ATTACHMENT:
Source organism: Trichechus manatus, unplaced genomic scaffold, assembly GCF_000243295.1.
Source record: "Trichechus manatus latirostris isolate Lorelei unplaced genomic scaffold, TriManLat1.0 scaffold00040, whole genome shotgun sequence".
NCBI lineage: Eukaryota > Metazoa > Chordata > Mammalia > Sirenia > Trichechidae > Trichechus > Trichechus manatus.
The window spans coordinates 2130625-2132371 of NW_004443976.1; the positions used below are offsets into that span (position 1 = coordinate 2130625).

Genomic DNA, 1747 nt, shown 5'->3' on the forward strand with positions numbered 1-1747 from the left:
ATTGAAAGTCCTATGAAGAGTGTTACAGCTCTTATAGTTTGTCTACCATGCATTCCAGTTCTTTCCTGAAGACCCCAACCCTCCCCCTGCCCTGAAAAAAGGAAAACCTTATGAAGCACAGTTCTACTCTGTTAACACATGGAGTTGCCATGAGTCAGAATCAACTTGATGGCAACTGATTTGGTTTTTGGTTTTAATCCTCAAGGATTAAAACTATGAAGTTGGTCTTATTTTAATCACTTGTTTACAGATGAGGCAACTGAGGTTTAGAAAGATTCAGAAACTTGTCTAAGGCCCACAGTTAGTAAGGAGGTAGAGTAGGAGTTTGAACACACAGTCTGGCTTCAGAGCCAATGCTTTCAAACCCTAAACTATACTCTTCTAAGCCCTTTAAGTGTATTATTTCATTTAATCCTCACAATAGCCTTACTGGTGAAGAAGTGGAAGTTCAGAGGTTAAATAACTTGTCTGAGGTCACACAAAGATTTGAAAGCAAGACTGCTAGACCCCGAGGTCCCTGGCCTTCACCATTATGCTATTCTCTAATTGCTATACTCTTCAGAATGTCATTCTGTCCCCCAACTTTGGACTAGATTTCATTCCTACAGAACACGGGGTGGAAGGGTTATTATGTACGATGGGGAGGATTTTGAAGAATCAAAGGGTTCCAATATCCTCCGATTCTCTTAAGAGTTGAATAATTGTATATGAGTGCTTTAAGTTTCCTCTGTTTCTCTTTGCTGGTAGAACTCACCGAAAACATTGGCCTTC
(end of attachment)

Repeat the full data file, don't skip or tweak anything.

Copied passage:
Source organism: Trichechus manatus, unplaced genomic scaffold, assembly GCF_000243295.1.
Source record: "Trichechus manatus latirostris isolate Lorelei unplaced genomic scaffold, TriManLat1.0 scaffold00040, whole genome shotgun sequence".
NCBI lineage: Eukaryota > Metazoa > Chordata > Mammalia > Sirenia > Trichechidae > Trichechus > Trichechus manatus.
The window spans coordinates 2130625-2132371 of NW_004443976.1; the positions used below are offsets into that span (position 1 = coordinate 2130625).

Genomic DNA, 1747 nt, shown 5'->3' on the forward strand with positions numbered 1-1747 from the left:
ATTGAAAGTCCTATGAAGAGTGTTACAGCTCTTATAGTTTGTCTACCATGCATTCCAGTTCTTTCCTGAAGACCCCAACCCTCCCCCTGCCCTGAAAAAAGGAAAACCTTATGAAGCACAGTTCTACTCTGTTAACACATGGAGTTGCCATGAGTCAGAATCAACTTGATGGCAACTGATTTGGTTTTTGGTTTTAATCCTCAAGGATTAAAACTATGAAGTTGGTCTTATTTTAATCACTTGTTTACAGATGAGGCAACTGAGGTTTAGAAAGATTCAGAAACTTGTCTAAGGCCCACAGTTAGTAAGGAGGTAGAGTAGGAGTTTGAACACACAGTCTGGCTTCAGAGCCAATGCTTTCAAACCCTAAACTATACTCTTCTAAGCCCTTTAAGTGTATTATTTCATTTAATCCTCACAATAGCCTTACTGGTGAAGAAGTGGAAGTTCAGAGGTTAAATAACTTGTCTGAGGTCACACAAAGATTTGAAAGCAAGACTGCTAGACCCCGAGGTCCCTGGCCTTCACCATTATGCTATTCTCTAATTGCTATACTCTTCAGAATGTCATTCTGTCCCCCAACTTTGGACTAGATTTCATTCCTACAGAACACGGGGTGGAAGGGTTATTATGTACGATGGGGAGGATTTTGAAGAATCAAAGGGTTCCAATATCCTCCGATTCTCTTAAGAGTTGAATAATTGTATATGAGTGCTTTAAGTTTCCTCTGTTTCTCTTTGCTGGTAGAACTCACCGAAAACATTGGCCTTC